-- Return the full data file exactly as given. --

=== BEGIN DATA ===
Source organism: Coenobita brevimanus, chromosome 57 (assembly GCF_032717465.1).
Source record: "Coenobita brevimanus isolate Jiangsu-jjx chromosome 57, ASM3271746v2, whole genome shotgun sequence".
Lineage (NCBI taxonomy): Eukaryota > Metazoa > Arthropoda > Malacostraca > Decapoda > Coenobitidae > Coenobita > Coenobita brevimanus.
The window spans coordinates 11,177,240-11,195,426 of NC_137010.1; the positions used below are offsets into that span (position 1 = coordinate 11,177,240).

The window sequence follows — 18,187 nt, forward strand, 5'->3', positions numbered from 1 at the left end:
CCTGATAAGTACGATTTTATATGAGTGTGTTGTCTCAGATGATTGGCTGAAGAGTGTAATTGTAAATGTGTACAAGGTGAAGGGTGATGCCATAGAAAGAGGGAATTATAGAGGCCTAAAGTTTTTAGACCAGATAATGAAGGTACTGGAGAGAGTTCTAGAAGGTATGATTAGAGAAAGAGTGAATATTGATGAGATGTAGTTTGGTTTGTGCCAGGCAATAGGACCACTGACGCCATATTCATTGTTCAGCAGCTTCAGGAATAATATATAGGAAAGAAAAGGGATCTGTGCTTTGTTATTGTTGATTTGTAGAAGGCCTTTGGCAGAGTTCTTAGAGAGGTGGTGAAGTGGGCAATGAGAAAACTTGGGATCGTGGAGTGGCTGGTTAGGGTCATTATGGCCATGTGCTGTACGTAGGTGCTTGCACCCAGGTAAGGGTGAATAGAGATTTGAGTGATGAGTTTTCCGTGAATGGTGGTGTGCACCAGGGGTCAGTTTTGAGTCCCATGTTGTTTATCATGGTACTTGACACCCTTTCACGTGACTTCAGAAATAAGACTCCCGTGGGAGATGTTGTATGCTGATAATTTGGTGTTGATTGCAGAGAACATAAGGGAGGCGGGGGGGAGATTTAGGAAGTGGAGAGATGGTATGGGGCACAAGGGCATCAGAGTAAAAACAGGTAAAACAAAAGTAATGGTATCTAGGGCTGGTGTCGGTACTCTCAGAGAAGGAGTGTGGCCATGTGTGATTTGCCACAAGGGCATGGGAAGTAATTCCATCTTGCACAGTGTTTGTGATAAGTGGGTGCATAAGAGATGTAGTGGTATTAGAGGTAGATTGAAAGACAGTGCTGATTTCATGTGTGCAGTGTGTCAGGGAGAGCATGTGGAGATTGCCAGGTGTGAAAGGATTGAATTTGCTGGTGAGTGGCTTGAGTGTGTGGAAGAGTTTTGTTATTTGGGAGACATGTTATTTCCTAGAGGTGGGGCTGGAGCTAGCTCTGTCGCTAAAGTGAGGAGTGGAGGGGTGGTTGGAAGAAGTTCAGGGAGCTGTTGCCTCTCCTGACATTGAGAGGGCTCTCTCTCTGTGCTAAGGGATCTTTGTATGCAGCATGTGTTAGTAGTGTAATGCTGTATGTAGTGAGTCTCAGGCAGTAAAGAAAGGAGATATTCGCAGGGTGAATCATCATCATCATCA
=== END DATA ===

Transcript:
Source organism: Coenobita brevimanus, chromosome 57 (assembly GCF_032717465.1).
Source record: "Coenobita brevimanus isolate Jiangsu-jjx chromosome 57, ASM3271746v2, whole genome shotgun sequence".
Lineage (NCBI taxonomy): Eukaryota > Metazoa > Arthropoda > Malacostraca > Decapoda > Coenobitidae > Coenobita > Coenobita brevimanus.
The window spans coordinates 11,177,240-11,195,426 of NC_137010.1; the positions used below are offsets into that span (position 1 = coordinate 11,177,240).

The window sequence follows — 18,187 nt, forward strand, 5'->3', positions numbered from 1 at the left end:
CCTGATAAGTACGATTTTATATGAGTGTGTTGTCTCAGATGATTGGCTGAAGAGTGTAATTGTAAATGTGTACAAGGTGAAGGGTGATGCCATAGAAAGAGGGAATTATAGAGGCCTAAAGTTTTTAGACCAGATAATGAAGGTACTGGAGAGAGTTCTAGAAGGTATGATTAGAGAAAGAGTGAATATTGATGAGATGTAGTTTGGTTTGTGCCAGGCAATAGGACCACTGACGCCATATTCATTGTTCAGCAGCTTCAGGAATAATATATAGGAAAGAAAAGGGATCTGTGCTTTGTTATTGTTGATTTGTAGAAGGCCTTTGGCAGAGTTCTTAGAGAGGTGGTGAAGTGGGCAATGAGAAAACTTGGGATCGTGGAGTGGCTGGTTAGGGTCATTATGGCCATGTGCTGTACGTAGGTGCTTGCACCCAGGTAAGGGTGAATAGAGATTTGAGTGATGAGTTTTCCGTGAATGGTGGTGTGCACCAGGGGTCAGTTTTGAGTCCCATGTTGTTTATCATGGTACTTGACACCCTTTCACGTGACTTCAGAAATAAGACTCCCGTGGGAGATGTTGTATGCTGATAATTTGGTGTTGATTGCAGAGAACATAAGGGAGGCGGGGGGGAGATTTAGGAAGTGGAGAGATGGTATGGGGCACAAGGGCATCAGAGTAAAAACAGGTAAAACAAAAGTAATGGTATCTAGGGCTGGTGTCGGTACTCTCAGAGAAGGAGTGTGGCCATGTGTGATTTGCCACAAGGGCATGGGAAGTAATTCCATCTTGCACAGTGTTTGTGATAAGTGGGTGCATAAGAGATGTAGTGGTATTAGAGGTAGATTGAAAGACAGTGCTGATTTCATGTGTGCAGTGTGTCAGGGAGAGCATGTGGAGATTGCCAGGTGTGAAAGGATTGAATTTGCTGGTGAGTGGCTTGAGTGTGTGGAAGAGTTTTGTTATTTGGGAGACATGTTATTTCCTAGAGGTGGGGCTGGAGCTAGCTCTGTCGCTAAAGTGAGGAGTGGAGGGGTGGTTGGAAGAAGTTCAGGGAGCTGTTGCCTCTCCTGACATTGAGAGGGCTCTCTCTCTGTGCTAAGGGATCTTTGTATGCAGCATGTGTTAGTAGTGTAATGCTGTATGTAGTGAGTCTCAGGCAGTAAAGAAAGGAGATATTCGCAGGGTGAATCATCATCATCATCA